A five-judge Constitution Bench of the Supreme Court headed by Chief Justice of India D Y Chandrachud on August 2 commenced hearing on a batch of petitions challenging the 2019 Presidential Order taking away the special status accorded to the erstwhile state of Jammu and Kashmir and its bifurcation into two Union Territories. The Constitution Bench, also comprising Justices Sanjay Kishan Kaul, Sanjiv Khanna, B R Gavai, and Surya Kant, would hear the matter consecutively starting from August 2, except for Mondays and Fridays. Now the constitutional validity of the Centre’s decision will be decided by the top court.
The clutch of petitions was recently heard on July 11 to complete the necessary pre-hearing formalities on March 2, 2020, when another Constitution Bench ruled against the necessity of referring the matter to a seven-judge bench. Petitions have been filed by political parties, private individuals, lawyers, activists, etc challenging the Jammu and Kashmir Reorganisation Act, 2019, which downgraded and split Jammu and Kashmir into two Union Territories — Jammu and Kashmir, and Ladakh. Intervention applications have also been filed by Kashmiri Pandits supporting the Centre’s move stripping special status accorded to the erstwhile state of J&K.
In an affidavit filed recently before the top court, the Central government has defended the revocation of the special status of Jammu and Kashmir saying that its decision to dilute Article 370 has brought unprecedented development, progress, security, and stability in the region. The Union Home Ministry said that the street violence, engineered and orchestrated by terrorists and secessionist networks has now become a thing of the past and the “organised stone pelting incidences connected with terrorism-separatist agenda, which were as high as 1,767 in 2018 has come down to zero in 2023 till date”.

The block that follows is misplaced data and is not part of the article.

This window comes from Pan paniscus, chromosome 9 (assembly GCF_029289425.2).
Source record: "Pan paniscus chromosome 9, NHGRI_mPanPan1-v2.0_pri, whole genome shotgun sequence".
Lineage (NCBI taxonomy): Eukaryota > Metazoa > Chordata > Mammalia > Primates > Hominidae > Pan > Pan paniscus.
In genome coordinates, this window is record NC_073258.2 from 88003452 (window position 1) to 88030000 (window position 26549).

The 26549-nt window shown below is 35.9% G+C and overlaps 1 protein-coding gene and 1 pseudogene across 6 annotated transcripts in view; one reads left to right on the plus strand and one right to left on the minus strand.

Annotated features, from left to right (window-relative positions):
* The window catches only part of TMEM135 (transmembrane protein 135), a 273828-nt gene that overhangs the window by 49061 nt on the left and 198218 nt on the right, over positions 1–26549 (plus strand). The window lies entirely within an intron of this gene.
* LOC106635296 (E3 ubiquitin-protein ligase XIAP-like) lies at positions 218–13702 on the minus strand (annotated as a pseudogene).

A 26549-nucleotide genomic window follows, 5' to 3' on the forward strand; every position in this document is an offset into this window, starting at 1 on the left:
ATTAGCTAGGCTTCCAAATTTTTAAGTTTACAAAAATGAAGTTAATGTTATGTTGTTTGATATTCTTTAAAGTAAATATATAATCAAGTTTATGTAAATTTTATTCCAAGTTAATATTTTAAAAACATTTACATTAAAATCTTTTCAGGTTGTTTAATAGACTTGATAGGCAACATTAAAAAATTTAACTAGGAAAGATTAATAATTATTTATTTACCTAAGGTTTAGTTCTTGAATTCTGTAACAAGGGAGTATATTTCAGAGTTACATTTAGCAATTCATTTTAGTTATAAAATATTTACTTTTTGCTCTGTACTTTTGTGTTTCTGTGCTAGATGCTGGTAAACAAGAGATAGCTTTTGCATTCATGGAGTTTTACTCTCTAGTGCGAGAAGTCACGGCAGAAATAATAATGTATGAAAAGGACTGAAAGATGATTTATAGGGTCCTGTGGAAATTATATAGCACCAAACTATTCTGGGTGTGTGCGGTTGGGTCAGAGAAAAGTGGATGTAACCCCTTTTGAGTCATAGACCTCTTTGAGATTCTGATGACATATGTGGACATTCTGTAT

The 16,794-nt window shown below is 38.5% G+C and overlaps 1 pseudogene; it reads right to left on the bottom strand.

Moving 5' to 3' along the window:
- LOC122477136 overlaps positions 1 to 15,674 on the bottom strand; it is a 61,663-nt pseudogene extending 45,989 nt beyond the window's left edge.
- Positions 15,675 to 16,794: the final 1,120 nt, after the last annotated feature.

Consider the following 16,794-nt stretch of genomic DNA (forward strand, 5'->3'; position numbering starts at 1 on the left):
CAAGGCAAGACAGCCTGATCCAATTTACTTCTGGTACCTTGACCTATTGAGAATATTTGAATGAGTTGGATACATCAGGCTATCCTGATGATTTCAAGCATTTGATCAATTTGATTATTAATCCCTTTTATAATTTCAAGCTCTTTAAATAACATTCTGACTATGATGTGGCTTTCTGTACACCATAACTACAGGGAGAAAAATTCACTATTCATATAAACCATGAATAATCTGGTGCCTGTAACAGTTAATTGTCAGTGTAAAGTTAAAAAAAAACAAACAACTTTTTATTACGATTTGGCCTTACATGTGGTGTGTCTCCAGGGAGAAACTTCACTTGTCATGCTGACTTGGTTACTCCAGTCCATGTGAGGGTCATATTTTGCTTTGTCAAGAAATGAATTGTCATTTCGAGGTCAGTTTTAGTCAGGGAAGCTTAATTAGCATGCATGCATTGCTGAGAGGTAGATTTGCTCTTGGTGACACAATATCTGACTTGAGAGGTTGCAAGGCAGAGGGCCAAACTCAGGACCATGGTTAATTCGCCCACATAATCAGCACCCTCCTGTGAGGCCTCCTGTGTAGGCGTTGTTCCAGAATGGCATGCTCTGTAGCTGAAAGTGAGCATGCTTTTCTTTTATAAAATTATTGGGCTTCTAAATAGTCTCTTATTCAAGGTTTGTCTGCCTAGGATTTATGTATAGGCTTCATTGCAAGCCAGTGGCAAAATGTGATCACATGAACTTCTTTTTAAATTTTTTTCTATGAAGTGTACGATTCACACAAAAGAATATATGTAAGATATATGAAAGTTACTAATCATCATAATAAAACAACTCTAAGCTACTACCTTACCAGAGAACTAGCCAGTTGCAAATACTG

Article 370 of the Indian Constitution was incorporated as a temporary and transitional provision under Part XXI of the Constitution. Due to the inability of Maharaja Hari Singh to decide the merger of J&K with the Indian Union on 15th August 1947, the tribal invasion was unleashed – supported by Pakistan regulars – in October 1947. The Indian security forces successfully repelled the advances of marauding tribal invaders and took control of the situation. Pertinently, the Indian government landed its military forces only after having signed the Instrument of Accession with Maharaja Hari Singh on 26th October 1947. Article 370 was the fulfillment of the commitments made in the Instrument.
The most equitable change brought about by the revocation was the redefinition of State Subjects, now domiciles of the Union Territory (UT). Now, anyone who has lived in Jammu and Kashmir continuously for 15 years and students who have studied for seven years and taken their 10th and 12th class board exams in J&K can become domiciles of the UT. When Article 370 was revoked on August 5, 2019, many feared that Kashmir would explode. Much to the surprise of one and all, people tacitly greeted the change by not rising in revolt against the state, a spectacle that would previously be the routine affair. Not a single soul got killed as none protested the change.